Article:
It’s been a busy week. I went to NY City last Wednesday (the 6th) to pick up my son from the end of his junior college year. I thought I could take it easy when we arrived home. However within five minutes of returning from my seven-hour round trip and unloading the car, I was “invited” to play Frisbee. Turns out my son wants to try out for the NYU Ultimate Frisbee team next fall and needs to practice. It was too good a chance to bond with my boy, so I re-learned how to throw and catch. I still have some bruises almost a week later.

After an hour of running after the spinning disc—no leaps, jumps and falls—I gave up and admitted I was tired. I had really been pushing hard and hoping he would want to stop first. In fact he played for another hour with his friend who happened to drop by shortly after I called it quits.

The next morning I was playing tennis doubles for 90 minutes, then an hour plus of practicing my spin serve with one person. My tennis game is really improving. Yet I am impressed that players who are not as good as I am overall are very comfortable correcting my game. And you know what—they often make good points, even if I think that I should be the one giving advice.

Then I fit in an hour of squash practice—mostly return of backhand serve. I would hit to the left wall from the center of the “T” and smash it…if I could even connect with the ball. Funny—but not terribly frustrating—to continually miss when the ball hits the wall high and deep. My eye-hand coordination doesn’t seem to work very well in that position, even after countless attempts. But I believe it will come together. Eventually. It better!

I was working hard at squash, because tomorrow I will go back to Trinity College and play with—the #2 player on the team and #4 in the country. Gustav is back from a tournament in Sweden, where he was born, and was one of four players representing his homeland. He had invited me to play before he graduates at the end of the week. It is an exciting opportunity, in spite of the outcome, which we all know: decimation and friendly defeat.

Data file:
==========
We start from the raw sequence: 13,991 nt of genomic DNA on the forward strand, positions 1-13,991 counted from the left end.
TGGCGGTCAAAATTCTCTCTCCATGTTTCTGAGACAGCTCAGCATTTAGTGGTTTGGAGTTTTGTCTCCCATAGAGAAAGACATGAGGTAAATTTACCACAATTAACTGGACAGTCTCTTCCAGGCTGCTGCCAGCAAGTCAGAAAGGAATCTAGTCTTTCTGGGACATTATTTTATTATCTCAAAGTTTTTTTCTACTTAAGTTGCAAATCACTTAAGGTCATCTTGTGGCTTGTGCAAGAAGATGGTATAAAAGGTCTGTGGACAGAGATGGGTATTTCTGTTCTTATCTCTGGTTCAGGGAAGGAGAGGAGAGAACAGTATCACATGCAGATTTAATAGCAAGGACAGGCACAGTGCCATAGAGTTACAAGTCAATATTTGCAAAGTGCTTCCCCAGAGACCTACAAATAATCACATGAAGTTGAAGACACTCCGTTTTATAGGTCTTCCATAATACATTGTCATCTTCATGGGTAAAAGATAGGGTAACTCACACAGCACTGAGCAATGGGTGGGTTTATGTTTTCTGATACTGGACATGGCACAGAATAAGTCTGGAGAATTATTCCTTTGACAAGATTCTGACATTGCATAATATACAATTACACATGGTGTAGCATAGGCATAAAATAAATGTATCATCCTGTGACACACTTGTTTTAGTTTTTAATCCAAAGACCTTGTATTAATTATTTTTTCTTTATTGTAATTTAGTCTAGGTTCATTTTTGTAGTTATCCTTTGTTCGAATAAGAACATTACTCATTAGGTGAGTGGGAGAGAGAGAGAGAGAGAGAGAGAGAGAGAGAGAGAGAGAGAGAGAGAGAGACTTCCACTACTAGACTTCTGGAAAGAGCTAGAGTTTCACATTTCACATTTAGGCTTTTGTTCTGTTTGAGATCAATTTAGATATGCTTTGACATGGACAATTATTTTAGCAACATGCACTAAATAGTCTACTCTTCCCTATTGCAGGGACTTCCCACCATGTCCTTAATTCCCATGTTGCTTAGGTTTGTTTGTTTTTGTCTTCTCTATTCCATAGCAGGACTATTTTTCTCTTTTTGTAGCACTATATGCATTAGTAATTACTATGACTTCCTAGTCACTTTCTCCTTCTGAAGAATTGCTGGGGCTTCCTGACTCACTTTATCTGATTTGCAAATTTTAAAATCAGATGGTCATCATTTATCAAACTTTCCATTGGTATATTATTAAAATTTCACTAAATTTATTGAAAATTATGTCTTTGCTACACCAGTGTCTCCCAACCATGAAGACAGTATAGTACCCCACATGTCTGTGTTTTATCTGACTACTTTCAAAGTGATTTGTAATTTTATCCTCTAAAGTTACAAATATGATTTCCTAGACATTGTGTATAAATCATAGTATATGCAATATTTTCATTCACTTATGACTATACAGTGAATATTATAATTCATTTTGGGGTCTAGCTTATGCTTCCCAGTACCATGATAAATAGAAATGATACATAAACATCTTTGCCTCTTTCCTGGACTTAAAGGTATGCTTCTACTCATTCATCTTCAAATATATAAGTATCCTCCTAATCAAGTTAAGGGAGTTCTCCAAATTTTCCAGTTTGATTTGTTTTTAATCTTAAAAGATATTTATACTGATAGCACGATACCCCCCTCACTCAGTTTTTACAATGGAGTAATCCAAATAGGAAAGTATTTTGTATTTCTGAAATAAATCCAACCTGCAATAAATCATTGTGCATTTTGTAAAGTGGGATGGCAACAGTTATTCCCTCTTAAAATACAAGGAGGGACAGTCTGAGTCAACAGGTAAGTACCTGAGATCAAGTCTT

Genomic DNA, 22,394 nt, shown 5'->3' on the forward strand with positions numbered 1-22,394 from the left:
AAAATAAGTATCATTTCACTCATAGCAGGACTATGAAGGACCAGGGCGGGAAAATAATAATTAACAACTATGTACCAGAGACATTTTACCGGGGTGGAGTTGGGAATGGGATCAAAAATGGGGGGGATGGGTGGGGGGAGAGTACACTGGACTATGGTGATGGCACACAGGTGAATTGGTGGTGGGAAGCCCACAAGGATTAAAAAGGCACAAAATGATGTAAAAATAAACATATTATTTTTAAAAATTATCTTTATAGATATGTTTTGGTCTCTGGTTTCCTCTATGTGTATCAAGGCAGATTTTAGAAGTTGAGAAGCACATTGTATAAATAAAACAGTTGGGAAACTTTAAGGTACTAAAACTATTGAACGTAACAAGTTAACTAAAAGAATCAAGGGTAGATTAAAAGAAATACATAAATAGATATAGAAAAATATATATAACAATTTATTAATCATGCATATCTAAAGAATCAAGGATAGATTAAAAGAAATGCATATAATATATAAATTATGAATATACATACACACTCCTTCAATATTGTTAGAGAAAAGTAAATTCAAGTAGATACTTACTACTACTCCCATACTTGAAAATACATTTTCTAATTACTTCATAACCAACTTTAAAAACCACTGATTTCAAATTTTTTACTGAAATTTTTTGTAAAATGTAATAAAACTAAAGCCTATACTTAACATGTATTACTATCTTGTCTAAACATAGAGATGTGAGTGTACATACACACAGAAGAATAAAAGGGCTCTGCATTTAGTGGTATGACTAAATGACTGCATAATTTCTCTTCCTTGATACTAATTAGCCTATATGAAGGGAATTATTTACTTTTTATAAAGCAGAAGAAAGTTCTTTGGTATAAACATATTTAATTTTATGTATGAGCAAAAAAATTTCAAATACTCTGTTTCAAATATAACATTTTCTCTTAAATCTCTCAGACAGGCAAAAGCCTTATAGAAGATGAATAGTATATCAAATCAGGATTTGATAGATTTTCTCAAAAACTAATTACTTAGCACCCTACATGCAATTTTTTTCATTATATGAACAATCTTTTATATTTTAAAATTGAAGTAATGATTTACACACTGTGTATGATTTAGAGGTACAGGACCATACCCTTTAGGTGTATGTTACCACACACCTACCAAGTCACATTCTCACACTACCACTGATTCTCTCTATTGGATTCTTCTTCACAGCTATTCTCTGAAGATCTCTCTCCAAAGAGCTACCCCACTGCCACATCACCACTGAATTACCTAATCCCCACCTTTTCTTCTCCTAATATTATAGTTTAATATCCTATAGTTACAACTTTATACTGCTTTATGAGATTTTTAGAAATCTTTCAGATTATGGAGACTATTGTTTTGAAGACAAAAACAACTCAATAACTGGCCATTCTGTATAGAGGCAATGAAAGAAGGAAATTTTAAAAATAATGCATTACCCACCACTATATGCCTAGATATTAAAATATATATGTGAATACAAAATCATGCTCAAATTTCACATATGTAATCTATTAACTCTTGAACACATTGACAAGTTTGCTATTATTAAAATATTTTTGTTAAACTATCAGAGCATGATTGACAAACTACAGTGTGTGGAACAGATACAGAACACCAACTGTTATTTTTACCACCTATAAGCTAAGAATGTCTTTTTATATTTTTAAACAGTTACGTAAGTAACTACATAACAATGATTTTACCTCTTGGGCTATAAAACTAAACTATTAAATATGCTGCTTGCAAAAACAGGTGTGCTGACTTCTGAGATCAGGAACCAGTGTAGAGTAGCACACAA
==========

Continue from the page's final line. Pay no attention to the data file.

At least I am conditioning myself.

Friday I went to Virginia for my younger (he is almost 53) brother’s second wedding. Glad to be part of the celebration—casual, on a beach, she in a bikini and he in just board shorts. He lost 13 pounds for the occasion, and some of his stomach muscles are now visible. His biceps have bulged out, and his Pilate instructor/studio owner wife loves those biceps.

He again said I need to eat more protein and avoid the carbs—quite the opposite of other advice about how I need more carbs. What do you think is the best direction? When I look up some pages on the internet, one I just read says that I should eat three cups of mashed potatoes after a workout—I’d be too stuffed to walk.

The only exercise I did for three days was a 1 ½ mile run on the beach—some of it walking—and another hour of frisbee in the wind. I had lots of fun, and now I am behind on my gym visit goal of twice a week.

Home at 9 pm, and up this morning around 4 am (on just five hours sleep) to use my archery skills on wild turkeys. Found the flock—about 20 of them—and the constant gobbling. But I was never close enough to take a shot. For five hours I snuck around quietly, crawled to stay low and hiked up and down hills. I must have burned lots of calories. The temperature started at 38 degrees before dawn, and I was sweating and taking off layers long before it rose into the low 50s when I came home. So my legs are stronger from the effort, my upper body had the job of carrying the bow and a back pack. But I now gather that all I am doing is using up some protein for energy. Hunting may make me feel fitter, but I do not see that it will help me build my abs. What do you think?